Daily Links Dec 13

Seeing on the Daily Links the article by Peta Credlin titled Climate zealots must stick to facts on renewables has me curious. She is no journo, climate scientist or energy professional. No, I’d have been tempted to read it to see her commentary on zealotry, for on that she does have expertise.

Post of the Day

Countries are one thing, but what is business doing to bring down carbon emissions?

As world leaders meet this weekend in the hope of agreeing to tighter global emission targets, Australia’s carbon-intensive industries are watching closely.


On This Day

December 13

St. Lucy’s Day – Scandinavia


Climate Change

How longer, more frequent heatwaves will shape how we work in the future

Health experts fear extreme heat might be causing more injuries in outdoor workplaces than previously thought, so new research aims to determine how to keep workers safe in a warming world.


UN secretary general urges all countries to declare climate emergencies

António Guterres tells Climate Ambition Summit more must be done to hit net zero emissions


‘Let’s do it together’: Boris Johnson says climate protection will create jobs – video

Boris Johnson has said the UK is committed to reducing carbon emissions by 68% on 1990 levels, and encouraged countries around the world to work together on the climate emergency during the UN’s climate ambition summit, which is being held virtually because of the coronavirus pandemic.


Bacteria release climate-damaging carbon from thawing permafrost

Around a quarter of the ground in the northern hemisphere is permanently frozen. These areas are estimated to contain about twice as much carbon as the world’s current atmosphere. New research says that these permafrost soils are not only increasingly thawing out as the Earth becomes warmer, but also releasing that carbon, which accelerates the thawing.


Low oxygen levels in lakes and reservoirs may accelerate global change

Ultimately, this study is crucial for how researchers, and the general public, think about how freshwater ecosystems produce greenhouse gases in the future. With low oxygen concentrations increasing in lakes and reservoirs across the world, these ecosystems will produce higher concentrations of methane in the future, leading to more global warming.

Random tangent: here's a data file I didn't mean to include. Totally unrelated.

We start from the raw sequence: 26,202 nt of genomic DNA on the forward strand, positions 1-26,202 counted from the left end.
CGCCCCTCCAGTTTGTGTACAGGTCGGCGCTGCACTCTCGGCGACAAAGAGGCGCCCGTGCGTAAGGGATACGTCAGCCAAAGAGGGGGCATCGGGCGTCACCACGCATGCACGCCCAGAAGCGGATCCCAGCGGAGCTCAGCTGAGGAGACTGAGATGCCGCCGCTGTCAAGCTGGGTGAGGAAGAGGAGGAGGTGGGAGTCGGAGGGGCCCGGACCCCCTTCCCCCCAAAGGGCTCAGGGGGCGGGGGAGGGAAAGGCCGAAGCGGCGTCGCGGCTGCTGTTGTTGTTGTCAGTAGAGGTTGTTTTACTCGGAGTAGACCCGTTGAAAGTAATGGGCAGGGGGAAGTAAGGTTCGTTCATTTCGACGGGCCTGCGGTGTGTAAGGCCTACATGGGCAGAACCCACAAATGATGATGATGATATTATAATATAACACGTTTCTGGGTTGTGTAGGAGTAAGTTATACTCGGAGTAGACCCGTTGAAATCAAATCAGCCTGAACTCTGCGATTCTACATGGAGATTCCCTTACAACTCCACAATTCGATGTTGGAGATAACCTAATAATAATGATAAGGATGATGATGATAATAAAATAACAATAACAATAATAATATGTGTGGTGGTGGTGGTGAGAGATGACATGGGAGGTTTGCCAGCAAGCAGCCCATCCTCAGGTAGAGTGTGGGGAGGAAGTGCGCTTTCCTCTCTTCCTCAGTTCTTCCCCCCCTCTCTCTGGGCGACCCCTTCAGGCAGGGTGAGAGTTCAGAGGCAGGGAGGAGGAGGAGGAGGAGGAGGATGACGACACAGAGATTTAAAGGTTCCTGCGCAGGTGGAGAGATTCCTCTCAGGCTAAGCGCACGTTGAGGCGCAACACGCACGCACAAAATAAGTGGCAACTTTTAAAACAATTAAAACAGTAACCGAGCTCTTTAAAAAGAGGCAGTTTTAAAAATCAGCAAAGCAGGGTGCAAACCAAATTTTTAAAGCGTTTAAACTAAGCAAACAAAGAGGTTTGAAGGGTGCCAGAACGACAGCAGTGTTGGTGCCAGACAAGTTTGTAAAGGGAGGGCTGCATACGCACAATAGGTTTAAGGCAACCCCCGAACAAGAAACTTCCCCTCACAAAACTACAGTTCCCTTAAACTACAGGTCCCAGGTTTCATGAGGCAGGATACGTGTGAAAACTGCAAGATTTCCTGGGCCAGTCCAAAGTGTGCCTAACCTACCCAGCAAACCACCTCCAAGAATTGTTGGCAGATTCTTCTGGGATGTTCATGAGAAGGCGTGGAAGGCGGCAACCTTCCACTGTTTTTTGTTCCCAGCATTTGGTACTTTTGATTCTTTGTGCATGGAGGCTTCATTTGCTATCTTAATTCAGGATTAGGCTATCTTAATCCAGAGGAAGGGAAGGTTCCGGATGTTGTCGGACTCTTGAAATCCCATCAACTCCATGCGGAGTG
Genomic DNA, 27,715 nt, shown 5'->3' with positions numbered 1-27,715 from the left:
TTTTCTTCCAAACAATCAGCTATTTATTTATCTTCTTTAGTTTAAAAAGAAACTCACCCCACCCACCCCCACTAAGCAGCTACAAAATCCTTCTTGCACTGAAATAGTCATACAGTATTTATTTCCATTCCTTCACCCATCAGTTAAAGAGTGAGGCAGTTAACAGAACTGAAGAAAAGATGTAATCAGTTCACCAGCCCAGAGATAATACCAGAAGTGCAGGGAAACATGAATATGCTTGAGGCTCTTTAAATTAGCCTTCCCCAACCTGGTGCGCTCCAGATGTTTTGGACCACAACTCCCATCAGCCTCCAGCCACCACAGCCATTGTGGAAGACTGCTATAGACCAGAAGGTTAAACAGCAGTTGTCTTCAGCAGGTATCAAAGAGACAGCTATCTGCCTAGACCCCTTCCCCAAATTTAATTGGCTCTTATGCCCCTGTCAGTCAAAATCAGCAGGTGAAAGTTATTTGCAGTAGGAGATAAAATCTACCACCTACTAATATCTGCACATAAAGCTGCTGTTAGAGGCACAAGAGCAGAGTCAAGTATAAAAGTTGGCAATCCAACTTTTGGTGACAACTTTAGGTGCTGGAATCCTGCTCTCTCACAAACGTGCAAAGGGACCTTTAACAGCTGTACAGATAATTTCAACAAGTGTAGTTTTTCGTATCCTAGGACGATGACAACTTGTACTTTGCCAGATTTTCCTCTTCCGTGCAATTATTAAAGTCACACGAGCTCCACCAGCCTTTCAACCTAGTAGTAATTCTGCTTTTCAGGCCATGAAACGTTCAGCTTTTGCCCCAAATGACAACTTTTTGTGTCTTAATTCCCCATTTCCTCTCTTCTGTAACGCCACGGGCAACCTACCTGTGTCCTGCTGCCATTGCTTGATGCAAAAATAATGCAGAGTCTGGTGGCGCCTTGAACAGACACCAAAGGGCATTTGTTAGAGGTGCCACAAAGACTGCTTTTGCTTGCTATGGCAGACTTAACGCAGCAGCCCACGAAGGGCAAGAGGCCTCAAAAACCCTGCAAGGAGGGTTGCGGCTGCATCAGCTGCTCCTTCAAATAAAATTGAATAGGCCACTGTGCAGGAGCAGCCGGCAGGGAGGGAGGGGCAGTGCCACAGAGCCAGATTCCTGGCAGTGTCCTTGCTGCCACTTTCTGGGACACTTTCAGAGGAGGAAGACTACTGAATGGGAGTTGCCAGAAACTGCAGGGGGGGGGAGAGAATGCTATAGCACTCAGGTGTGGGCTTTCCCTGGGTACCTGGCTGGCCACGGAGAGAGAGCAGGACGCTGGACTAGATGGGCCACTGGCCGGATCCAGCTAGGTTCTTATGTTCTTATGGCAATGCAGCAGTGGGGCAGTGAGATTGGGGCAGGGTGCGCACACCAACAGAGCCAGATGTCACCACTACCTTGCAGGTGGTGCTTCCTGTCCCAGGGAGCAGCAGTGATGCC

Climate zealots must stick to facts on renewables [$]

Peta Credlin

Why are people in authority allowed to get away with obvious untruths about climate change, despite all the factual evidence to the contrary.



Countries are one thing, but what is business doing to bring down carbon emissions?

As world leaders meet this weekend in the hope of agreeing to tighter global emission targets, Australia’s carbon-intensive industries are watching closely.


In a nutshell: how the macadamia became a ‘vulnerable’ species

Australia’s nut trees have been added to the IUCN’s red list of threatened species as numbers in the wild dwindle


Labor says it will ‘take 146 years’ to get to net-zero emissions as climate protesters clash with police

Scott Morrison tells Pacific islands forum Australia committed to achieving net-zero emissions ‘as soon as possible’


Morrison targets law-breaking charities [$]

Charities that use resources to encourage illegal activity could lose generous benefits and more under tough new federal government regulations.


WWF track the recovery of bushfire animals [$]

WWF use artificial intelligence and an army of new sensor cameras to track the recovery of animals impacted by the bushfires.


Morrison’s pandemic response: exceptional. Shame about climate change

Jacqueline Maley

All at once Australia is exceptional for all the right reasons and all the wrong reasons.



‘Climate emergency’ protests turn up the heat for greater emission cuts

Protesters calling for the declaration of a “climate emergency” have clashed with police in Melbourne amid news the federal government is unlikely to rely on “carry-over credits” to reach its 2030 Paris emissions reduction target.


The innovative ‘home brewing kit’ turning food waste into power for a town

An Australian-first project is underway in the regional town of Colac, which will see the two biggest employers and the water corporation come together to turn food waste and dirty water into environmentally-friendly power.

Posted 14mminutes ago


New South Wales

Call of the Wildbnb: Bushfire-affected animals given a safe, low-toxic place to call home

A promising new trial aims to provide habitat for multiple species of glider and phascogales displaced by last summer’s bushfires.


Councils must be consulted on future bushfire clearing rule changes

Local Government NSW (LGNSW) President Linda Scott has expressed concerns over the State Government’s rule changes around bushfire prevention without consulting councils and other stakeholders.